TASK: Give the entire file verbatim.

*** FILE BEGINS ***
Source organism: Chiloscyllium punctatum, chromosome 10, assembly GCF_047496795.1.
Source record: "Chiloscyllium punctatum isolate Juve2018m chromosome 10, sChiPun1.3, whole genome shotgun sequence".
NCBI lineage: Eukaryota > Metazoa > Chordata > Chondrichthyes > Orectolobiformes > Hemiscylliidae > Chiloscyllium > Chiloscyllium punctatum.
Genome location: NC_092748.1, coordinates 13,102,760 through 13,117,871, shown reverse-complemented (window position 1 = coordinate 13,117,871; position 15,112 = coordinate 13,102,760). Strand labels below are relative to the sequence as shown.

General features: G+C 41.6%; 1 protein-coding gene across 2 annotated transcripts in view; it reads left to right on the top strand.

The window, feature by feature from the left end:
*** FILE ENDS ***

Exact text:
Source organism: Chiloscyllium punctatum, chromosome 10, assembly GCF_047496795.1.
Source record: "Chiloscyllium punctatum isolate Juve2018m chromosome 10, sChiPun1.3, whole genome shotgun sequence".
NCBI lineage: Eukaryota > Metazoa > Chordata > Chondrichthyes > Orectolobiformes > Hemiscylliidae > Chiloscyllium > Chiloscyllium punctatum.
Genome location: NC_092748.1, coordinates 13,102,760 through 13,117,871, shown reverse-complemented (window position 1 = coordinate 13,117,871; position 15,112 = coordinate 13,102,760). Strand labels below are relative to the sequence as shown.

General features: G+C 41.6%; 1 protein-coding gene across 2 annotated transcripts in view; it reads left to right on the top strand.

The window, feature by feature from the left end: